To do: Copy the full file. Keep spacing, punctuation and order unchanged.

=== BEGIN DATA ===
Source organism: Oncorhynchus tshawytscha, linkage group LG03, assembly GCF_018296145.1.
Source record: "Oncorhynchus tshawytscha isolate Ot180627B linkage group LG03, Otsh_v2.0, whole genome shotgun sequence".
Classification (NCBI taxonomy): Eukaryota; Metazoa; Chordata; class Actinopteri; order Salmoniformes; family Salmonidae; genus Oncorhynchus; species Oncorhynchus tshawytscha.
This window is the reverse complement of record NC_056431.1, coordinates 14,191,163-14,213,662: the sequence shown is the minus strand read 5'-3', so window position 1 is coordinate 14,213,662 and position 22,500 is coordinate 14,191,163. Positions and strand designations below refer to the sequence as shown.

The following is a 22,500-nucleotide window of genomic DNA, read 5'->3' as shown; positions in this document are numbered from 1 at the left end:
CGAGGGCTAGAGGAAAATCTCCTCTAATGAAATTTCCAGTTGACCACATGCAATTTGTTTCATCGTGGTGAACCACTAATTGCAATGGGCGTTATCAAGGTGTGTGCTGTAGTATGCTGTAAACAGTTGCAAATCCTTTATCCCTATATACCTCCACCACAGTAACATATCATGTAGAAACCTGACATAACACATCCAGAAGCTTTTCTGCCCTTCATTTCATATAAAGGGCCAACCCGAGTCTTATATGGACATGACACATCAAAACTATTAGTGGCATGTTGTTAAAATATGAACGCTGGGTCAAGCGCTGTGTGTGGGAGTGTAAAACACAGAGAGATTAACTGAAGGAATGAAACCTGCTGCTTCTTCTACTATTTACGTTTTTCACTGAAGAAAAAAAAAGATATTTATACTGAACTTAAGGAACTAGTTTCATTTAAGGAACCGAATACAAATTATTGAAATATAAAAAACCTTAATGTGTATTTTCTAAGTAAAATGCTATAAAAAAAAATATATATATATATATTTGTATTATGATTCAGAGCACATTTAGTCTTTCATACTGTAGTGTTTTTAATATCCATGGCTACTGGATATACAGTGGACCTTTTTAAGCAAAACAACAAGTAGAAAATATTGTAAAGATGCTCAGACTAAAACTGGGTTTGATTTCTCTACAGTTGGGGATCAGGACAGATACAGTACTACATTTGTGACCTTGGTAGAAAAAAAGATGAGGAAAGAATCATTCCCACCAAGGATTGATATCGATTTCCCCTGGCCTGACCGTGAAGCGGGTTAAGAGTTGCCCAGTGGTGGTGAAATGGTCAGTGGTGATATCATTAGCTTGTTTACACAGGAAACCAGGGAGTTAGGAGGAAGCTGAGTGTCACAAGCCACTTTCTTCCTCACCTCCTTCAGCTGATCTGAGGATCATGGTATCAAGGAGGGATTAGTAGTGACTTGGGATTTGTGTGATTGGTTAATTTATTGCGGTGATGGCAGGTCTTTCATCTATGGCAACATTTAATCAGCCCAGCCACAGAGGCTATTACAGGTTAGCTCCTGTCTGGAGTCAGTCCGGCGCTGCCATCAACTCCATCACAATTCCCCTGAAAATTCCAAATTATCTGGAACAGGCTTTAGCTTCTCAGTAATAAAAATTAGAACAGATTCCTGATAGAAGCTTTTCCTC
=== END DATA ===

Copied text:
Source organism: Oncorhynchus tshawytscha, linkage group LG03, assembly GCF_018296145.1.
Source record: "Oncorhynchus tshawytscha isolate Ot180627B linkage group LG03, Otsh_v2.0, whole genome shotgun sequence".
Classification (NCBI taxonomy): Eukaryota; Metazoa; Chordata; class Actinopteri; order Salmoniformes; family Salmonidae; genus Oncorhynchus; species Oncorhynchus tshawytscha.
This window is the reverse complement of record NC_056431.1, coordinates 14,191,163-14,213,662: the sequence shown is the minus strand read 5'-3', so window position 1 is coordinate 14,213,662 and position 22,500 is coordinate 14,191,163. Positions and strand designations below refer to the sequence as shown.

The following is a 22,500-nucleotide window of genomic DNA, read 5'->3' as shown; positions in this document are numbered from 1 at the left end:
CGAGGGCTAGAGGAAAATCTCCTCTAATGAAATTTCCAGTTGACCACATGCAATTTGTTTCATCGTGGTGAACCACTAATTGCAATGGGCGTTATCAAGGTGTGTGCTGTAGTATGCTGTAAACAGTTGCAAATCCTTTATCCCTATATACCTCCACCACAGTAACATATCATGTAGAAACCTGACATAACACATCCAGAAGCTTTTCTGCCCTTCATTTCATATAAAGGGCCAACCCGAGTCTTATATGGACATGACACATCAAAACTATTAGTGGCATGTTGTTAAAATATGAACGCTGGGTCAAGCGCTGTGTGTGGGAGTGTAAAACACAGAGAGATTAACTGAAGGAATGAAACCTGCTGCTTCTTCTACTATTTACGTTTTTCACTGAAGAAAAAAAAAGATATTTATACTGAACTTAAGGAACTAGTTTCATTTAAGGAACCGAATACAAATTATTGAAATATAAAAAACCTTAATGTGTATTTTCTAAGTAAAATGCTATAAAAAAAAATATATATATATATATTTGTATTATGATTCAGAGCACATTTAGTCTTTCATACTGTAGTGTTTTTAATATCCATGGCTACTGGATATACAGTGGACCTTTTTAAGCAAAACAACAAGTAGAAAATATTGTAAAGATGCTCAGACTAAAACTGGGTTTGATTTCTCTACAGTTGGGGATCAGGACAGATACAGTACTACATTTGTGACCTTGGTAGAAAAAAAGATGAGGAAAGAATCATTCCCACCAAGGATTGATATCGATTTCCCCTGGCCTGACCGTGAAGCGGGTTAAGAGTTGCCCAGTGGTGGTGAAATGGTCAGTGGTGATATCATTAGCTTGTTTACACAGGAAACCAGGGAGTTAGGAGGAAGCTGAGTGTCACAAGCCACTTTCTTCCTCACCTCCTTCAGCTGATCTGAGGATCATGGTATCAAGGAGGGATTAGTAGTGACTTGGGATTTGTGTGATTGGTTAATTTATTGCGGTGATGGCAGGTCTTTCATCTATGGCAACATTTAATCAGCCCAGCCACAGAGGCTATTACAGGTTAGCTCCTGTCTGGAGTCAGTCCGGCGCTGCCATCAACTCCATCACAATTCCCCTGAAAATTCCAAATTATCTGGAACAGGCTTTAGCTTCTCAGTAATAAAAATTAGAACAGATTCCTGATAGAAGCTTTTCCTC